“Meet the Nourishing the Planet Advisory Group” is a regular series where we profile advisors of the Nourishing the Planet project. This week, we’re featuring Sue Edwards, who is the Director of the Institute for Sustainable Development (ISD).
Sue Edwards (right) with Hailu Araya, Team Leader for the Local Rural Communities Development Program at ISD.
Name: Sue Edwards
Affiliation: Institute for Sustainable Development (ISD)
Location: Addis Ababa, Ethiopia
Bio: Sue Edwards is Director of the Institute for Sustainable Development (ISD) and has lived in Ethiopia for more than 40 years (since 1968). Her husband is Tewolde Berhan Gebre Egziabher, and both are passionate about the importance of recognizing the role of smallholder farmers in “nourishing the planet” for a sustainable future for all living things, from the greatest to the smallest, from the most appealing to the most appalling (for us people).
On NTP: This is a vital project that brings together the rich variety of ways that people have developed to both sustain ourselves and respect the basic natural laws that underlie, or should underlie, the kind of agricultural development needed to acheive a healthy future for all.
What is the connection between agriculture and alleviating global hunger and poverty? Good agriculture combines the knowledge of how people can obtain the food and other natural products we need in a way that is ecologically and culturally appropriate for the setting where we live. This is the wonderful pattern of farming and foods that all local people have developed, and that fits with their local ecosystems. In urban settings, growing herbs on the windowsill and salad in window boxes, having school gardens, and linking directly with more serious full- and part-time growers of our food should bring healthy, nourishing, and interesting food within the reach of all. The industrial idea that everything has to be supplied from outside means that only those who can afford to buy these products are the ones that cannot be hungry, and those who cannot buy will automatically at a minimum have their choices and opportunities for healthy and affordable food reduced, or most likely eliminated.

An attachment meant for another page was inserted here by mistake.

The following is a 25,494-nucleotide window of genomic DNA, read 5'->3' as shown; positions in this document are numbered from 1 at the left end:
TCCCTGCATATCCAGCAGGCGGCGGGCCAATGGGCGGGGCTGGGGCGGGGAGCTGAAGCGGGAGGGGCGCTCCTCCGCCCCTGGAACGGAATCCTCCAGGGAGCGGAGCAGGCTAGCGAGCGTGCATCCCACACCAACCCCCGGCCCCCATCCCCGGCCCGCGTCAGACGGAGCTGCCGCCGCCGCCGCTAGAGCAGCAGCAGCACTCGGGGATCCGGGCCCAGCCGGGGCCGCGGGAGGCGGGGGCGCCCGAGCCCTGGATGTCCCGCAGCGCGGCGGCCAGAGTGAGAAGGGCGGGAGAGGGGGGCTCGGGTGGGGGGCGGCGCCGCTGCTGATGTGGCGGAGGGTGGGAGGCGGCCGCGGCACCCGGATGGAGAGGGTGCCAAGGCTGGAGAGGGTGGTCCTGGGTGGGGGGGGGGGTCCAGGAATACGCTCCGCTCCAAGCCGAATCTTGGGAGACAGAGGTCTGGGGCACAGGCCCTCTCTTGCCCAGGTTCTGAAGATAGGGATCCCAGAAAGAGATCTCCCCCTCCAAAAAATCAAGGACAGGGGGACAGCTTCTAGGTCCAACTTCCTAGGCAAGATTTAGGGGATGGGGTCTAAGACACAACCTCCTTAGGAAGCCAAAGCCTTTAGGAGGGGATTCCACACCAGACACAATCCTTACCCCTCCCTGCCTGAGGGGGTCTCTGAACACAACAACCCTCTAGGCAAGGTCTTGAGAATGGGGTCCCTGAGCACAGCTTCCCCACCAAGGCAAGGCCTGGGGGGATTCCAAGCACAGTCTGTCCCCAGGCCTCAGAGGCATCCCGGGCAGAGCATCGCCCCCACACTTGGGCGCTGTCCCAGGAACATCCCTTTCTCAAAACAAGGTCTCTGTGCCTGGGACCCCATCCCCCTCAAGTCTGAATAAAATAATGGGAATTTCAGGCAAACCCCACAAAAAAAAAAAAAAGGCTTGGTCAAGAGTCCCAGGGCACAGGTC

Your organization’s mission is “to contribute towards an Ethiopia that is free of hunger and poverty, where communities are empowered with the knowledge and responsibilities to chart their own development, and where the best from traditional knowledge, practices and innovations is maintained and enhanced with modern knowledge, practices and innovations.” Why is it so important to integrate traditional knowledge, practices, and innovations with modern knowledge? The empirical knowledge, or folklore, that local people—farmers, fishers, foresters, and pastoralists—have acquired and built on over the last 10,000 years or more of agriculture is a vast pool of knowledge and wisdom that needs to be respected and understood with the benefits of modern science so that it becomes enhanced and enriched without destroying the base from which this knowledge came. It is all too easy to believe that change has to come by “throwing the baby out with the bath water.” Yes, there are traditional practices that need challenging, but there are many, many more that are sound and that can be used as the base to build better, but not greedy, lives for all.
Can you describe the relationship between global agriculture policies and small-scale farmers that you work with regularly? I feel that at last some of the key policymakers in important institutions, such as the Food and Agriculture Organization of the United Nations, are not only realizing but also speaking out for the critical role of small-scale farmers in meeting the challenge of overcoming poverty and hunger in both the developing and the developed world.
What kinds of policy changes would you like to see implemented immediately to address the needs of small-scale farmers? First is to have the importance of traditional knowledge, practices, and innovations (as stated in the Convention on Biological Diversity) properly recognized and budgeted so that they can take their place on the research agendas of all national and international agricultural research institutions. Second, to have it recognized that “quick fixes” and “one size fits all” will never bring genuine sustainable development in agriculture and to adopt policies that enable researchers and farmers to have the time, places, and support to work together as genuine partners. Then improvements and solutions can be location- and culture-specific and be genuinely sustainable. Probably the most difficult input for this set-up to work is time.